"I generally park in my driveway at work, which is not a designated parking space," writes Nick Tresidder. "Council have advised me that I cannot be ticketed there and that if I get chalked, I should just wipe it off, which I do. This warden obviously took exception to this."
Dementia campaigner Peter Smith, from Rothwell, Yorkshire, was excited to hear that Prime Minister David Cameron had taken notice of his Tea Cosy dementia cafe to the point of donating a raffle prize. Expecting maybe a hamper or dinner set, the 65-year-old was less than impressed when Cameron's office sent in a signed picture of the PM. Smith, who has worked for the Alzheimer's Society since his mother Phyllis' battle with the condition, said: "I wouldn't buy it. I think it's a bit presumptuous as a raffle prize."
Mum caught in parking ticket conundrum
A single, unemployed mother claims that she's unlawfully being charged more than $100,000 in parking ticket fines for a car she didn't even know belonged to her. Jennifer Fitzgerald said her ex-boyfriend Brandon Preveau bought a used car for $600 in 2008 and registered it in her name without her knowing. The couple broke up in 2009, and he dumped the car in a car park at Chicago's O'Hare International Airport. Now, three years later, the car has received 687 parking tickets.
Chicago law states that any car parked for more than 30 days in a city-owned lot is subject to an immediate tow to a city pound or authorised garage.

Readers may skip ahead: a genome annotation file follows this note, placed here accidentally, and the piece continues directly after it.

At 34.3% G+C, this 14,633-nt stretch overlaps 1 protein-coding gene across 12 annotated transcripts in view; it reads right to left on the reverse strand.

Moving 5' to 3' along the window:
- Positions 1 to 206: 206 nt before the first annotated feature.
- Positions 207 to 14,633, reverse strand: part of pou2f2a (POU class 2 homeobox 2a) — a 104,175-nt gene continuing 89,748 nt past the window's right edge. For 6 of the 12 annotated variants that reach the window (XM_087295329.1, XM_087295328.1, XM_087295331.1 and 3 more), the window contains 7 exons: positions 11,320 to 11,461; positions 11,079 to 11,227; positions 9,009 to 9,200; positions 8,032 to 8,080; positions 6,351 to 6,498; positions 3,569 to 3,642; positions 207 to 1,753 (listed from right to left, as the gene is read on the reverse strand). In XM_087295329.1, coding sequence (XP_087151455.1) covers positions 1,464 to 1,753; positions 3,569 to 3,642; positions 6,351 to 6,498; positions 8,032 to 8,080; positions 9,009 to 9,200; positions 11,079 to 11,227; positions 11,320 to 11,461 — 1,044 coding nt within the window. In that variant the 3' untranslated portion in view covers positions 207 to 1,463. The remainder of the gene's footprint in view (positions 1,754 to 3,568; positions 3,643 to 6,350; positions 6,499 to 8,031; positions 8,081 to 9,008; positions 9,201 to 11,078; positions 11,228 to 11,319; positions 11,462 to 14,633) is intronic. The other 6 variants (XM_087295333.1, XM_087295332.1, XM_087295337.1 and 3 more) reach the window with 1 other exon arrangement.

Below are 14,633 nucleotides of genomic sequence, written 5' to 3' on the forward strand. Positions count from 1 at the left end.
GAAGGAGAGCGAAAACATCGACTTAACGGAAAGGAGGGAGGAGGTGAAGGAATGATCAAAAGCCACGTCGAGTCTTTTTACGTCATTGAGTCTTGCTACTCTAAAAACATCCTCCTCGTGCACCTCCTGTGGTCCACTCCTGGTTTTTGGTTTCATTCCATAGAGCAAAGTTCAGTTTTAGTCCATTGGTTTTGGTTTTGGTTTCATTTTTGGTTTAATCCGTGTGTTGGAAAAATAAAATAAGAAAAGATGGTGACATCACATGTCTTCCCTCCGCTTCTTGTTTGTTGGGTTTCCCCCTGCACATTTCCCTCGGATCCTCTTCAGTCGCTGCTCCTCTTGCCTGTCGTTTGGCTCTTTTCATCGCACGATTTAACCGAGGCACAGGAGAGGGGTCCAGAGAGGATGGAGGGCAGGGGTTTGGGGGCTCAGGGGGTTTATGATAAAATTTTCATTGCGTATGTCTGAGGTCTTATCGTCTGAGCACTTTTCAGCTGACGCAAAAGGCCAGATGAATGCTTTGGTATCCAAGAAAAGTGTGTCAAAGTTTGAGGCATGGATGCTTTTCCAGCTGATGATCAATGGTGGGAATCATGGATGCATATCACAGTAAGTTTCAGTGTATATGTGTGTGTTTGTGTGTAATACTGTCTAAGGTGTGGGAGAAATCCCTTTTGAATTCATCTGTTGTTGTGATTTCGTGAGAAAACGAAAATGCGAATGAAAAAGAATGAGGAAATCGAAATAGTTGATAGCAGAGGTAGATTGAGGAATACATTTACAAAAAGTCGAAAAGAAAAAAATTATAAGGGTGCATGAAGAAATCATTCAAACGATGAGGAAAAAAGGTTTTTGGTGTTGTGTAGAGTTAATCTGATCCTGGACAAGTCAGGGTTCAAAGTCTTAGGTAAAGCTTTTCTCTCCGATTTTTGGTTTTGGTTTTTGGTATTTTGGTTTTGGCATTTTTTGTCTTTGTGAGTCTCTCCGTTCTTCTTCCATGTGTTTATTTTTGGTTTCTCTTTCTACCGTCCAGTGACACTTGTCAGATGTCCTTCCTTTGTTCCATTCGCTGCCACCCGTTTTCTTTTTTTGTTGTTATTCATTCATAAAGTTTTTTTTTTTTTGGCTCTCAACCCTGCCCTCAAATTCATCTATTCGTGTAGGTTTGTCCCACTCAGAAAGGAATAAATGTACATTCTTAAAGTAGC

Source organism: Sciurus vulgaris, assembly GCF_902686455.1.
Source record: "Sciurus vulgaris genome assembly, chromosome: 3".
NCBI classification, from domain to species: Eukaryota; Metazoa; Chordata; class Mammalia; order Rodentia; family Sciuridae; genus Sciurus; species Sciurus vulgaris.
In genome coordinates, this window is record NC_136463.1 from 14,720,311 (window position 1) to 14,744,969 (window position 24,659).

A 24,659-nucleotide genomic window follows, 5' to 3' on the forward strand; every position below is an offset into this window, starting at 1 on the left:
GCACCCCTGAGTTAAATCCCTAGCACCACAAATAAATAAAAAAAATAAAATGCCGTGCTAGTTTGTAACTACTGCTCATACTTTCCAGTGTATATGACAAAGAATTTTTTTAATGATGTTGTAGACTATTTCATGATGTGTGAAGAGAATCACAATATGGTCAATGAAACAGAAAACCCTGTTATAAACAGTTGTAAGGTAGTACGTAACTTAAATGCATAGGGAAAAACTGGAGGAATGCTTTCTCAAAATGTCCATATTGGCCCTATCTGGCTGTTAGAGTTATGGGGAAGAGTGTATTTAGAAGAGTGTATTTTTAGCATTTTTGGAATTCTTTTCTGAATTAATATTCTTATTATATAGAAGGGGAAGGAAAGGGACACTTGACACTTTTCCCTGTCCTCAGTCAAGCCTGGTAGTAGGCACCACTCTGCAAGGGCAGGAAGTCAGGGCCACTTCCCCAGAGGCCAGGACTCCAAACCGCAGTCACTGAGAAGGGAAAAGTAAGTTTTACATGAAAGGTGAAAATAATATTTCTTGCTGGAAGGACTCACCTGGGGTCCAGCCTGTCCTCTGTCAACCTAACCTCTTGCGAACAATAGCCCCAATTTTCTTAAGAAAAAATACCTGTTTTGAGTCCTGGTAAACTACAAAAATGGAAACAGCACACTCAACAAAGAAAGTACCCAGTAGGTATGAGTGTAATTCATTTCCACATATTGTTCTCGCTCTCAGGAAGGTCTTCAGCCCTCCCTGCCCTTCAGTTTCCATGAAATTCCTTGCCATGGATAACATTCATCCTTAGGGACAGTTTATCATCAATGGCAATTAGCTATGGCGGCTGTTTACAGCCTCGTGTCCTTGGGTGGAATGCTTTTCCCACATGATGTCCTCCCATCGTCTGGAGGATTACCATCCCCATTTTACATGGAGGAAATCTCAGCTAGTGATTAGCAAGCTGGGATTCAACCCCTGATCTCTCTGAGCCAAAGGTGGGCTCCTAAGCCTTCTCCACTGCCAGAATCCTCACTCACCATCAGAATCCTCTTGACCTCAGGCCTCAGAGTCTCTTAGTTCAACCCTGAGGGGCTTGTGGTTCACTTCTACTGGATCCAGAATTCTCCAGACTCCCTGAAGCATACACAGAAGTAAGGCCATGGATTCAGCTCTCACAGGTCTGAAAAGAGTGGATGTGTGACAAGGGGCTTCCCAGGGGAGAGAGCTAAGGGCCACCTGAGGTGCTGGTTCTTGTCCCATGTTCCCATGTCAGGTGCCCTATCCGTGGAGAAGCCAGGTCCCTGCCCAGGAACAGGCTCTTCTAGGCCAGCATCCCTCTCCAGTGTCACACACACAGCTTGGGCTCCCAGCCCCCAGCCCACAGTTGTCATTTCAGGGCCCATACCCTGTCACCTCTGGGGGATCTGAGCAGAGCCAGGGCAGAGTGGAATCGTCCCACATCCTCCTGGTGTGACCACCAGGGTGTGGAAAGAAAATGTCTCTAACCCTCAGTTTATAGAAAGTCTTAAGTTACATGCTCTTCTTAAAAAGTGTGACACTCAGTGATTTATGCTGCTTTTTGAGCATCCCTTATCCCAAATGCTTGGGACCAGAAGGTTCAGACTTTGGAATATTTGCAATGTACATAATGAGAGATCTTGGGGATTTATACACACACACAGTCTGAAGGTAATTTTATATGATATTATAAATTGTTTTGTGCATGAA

Fitzgerald argues that most of the tickets would not have been issued if the car had been towed. When she found the first bunch of tickets, she claimed she tried to move the car herself, but she did not have the keys. She then asked the Chicago Police Department to help her move the car, but its staff did not have access to the lot. She then got the Illinois Secretary of State to revoke the licence plates - but the car still received tickets. A judge then told Fitzgerald to transfer the registration and title to her ex-boyfriend to give him the responsibility, a move which the city deemed inadequate.
(Source: CBS News)
Senator Santiaga the orc
Diverse representation: Colleen Lachowicz won her contest for a Maine state senate seat despite ridicule by opponents for her devotion to the online game World of Warcraft. "Certainly," said an opposing-party official, "the fact that she spends so much time on a video game says something about her work ethic and ... immaturity." Her WoW character is Santiaga, an "orc (Level 85) assassination rogue" with green skin, fangs, a Mohawk and pointy ears.
(Source: News of the Weird)
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